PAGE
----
Monday, 28 January 2013

Mass Effect: Paragon Lost (Film Review)

Like novels, animated adaptations of video games are something which started to emerge during the 90s and have crept more and more into being a common feature of big name franchises. They’re usually used to just boost profits and their actual quality varies between passable to downright awful. Very few manage to actually be good enough to warrant more than a rental, but Mass Effect: Paragon Lost is not one of those few. It’s okay, vastly better than Dead Space: Aftermath but not Halo Legends by a long shot.

The story of the film follows Mass Effect 3 character James Vega and his previous career in the Alliance military. The film builds upon events he previously spoke of such as an encounter with the enigmatic Collectors and showing signs of having the potential the game often spoke of. That’s about it really, showing Vega defending one world for several years and eventually tying into an event he spoke of.

As with many of these OVAs it unfortunately doesn’t add much to the universe. There’s nothing we didn’t know before or needed to know presented here and while it’s nice the writers didn’t mess with the timeline too much, this is basically an inconsequential side-story. It doesn’t tie into later events or give things a greater scale, if anything it actually causes problems by leaving some loose ends. With one character repeating the same incident which made Shepard special to begin with, yet will never be mentioned beyond the events here. Not that the Citadel Council would have likely accepted anyone else trying to warn them of the Reapers, but they could have at least made some background codex entry of her actions in the third game.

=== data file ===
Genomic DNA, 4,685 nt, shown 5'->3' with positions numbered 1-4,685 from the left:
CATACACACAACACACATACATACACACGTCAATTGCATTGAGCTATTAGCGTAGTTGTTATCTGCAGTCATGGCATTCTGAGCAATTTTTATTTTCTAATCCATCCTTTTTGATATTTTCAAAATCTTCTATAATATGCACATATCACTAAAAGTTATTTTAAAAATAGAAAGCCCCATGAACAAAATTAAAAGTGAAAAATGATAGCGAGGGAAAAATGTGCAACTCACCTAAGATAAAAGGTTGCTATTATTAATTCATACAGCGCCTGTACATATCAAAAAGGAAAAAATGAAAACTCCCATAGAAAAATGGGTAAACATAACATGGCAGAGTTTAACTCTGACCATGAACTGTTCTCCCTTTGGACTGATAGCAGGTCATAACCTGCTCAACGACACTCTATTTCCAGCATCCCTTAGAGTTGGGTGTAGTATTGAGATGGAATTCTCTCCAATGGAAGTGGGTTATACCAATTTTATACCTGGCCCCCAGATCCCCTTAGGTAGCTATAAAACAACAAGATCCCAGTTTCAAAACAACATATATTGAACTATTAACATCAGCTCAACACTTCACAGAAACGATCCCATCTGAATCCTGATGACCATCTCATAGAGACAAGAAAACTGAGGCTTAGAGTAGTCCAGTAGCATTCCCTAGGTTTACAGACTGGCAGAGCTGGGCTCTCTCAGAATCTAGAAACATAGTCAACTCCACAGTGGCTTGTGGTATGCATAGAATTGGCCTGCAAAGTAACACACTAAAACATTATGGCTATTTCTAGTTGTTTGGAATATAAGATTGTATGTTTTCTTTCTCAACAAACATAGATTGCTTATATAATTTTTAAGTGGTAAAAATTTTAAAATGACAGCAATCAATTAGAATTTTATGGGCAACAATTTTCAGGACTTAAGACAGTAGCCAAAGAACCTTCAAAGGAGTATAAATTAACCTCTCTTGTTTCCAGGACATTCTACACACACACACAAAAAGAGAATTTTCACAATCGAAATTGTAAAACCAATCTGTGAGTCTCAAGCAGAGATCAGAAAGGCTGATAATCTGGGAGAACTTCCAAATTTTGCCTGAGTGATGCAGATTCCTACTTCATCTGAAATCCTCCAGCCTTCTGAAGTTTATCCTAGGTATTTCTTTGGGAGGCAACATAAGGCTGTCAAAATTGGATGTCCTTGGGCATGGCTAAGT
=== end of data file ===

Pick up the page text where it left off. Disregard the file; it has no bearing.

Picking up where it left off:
Even if you can look past that it’s insanely generic. The story feels like it’s been written to hit a series of key notes and clichéd events rather than independently thought out and it visibly suffers due to this. You have an untested hero, a seemingly unstoppable threat, an ensemble band of character types and even a villain who switches sides only to die at the end. Despite all that happens, despite being set in a universe with a huge possibility for much greater stories the actual plot Is of no notability. You could make a drinking game out of the number of basic action film/horror film situations you’ve seen a thousand times before but you’d be smashed before the second act was over.

So it’s generic and acts as a side-story not expanding upon anything which came before, does it at least serve as a good entry point to the series for new people? Not really. Paragon Lost doesn’t take the time to explain a lot of either for the setting or villains. It says the Blood Pack are mercenaries and other basic details but never goes beyond that so a lot of people will likely end up being very lost. For all the flack Dead Space: Downfall and some of Aftermath might have gotten for explaining things people already knew, they at least made sure newcomers understood some of what they were watching. Admittedly the characters wouldn’t know who the Collectors are so they couldn’t do much with them, but it’s hard not to think how much is not being told.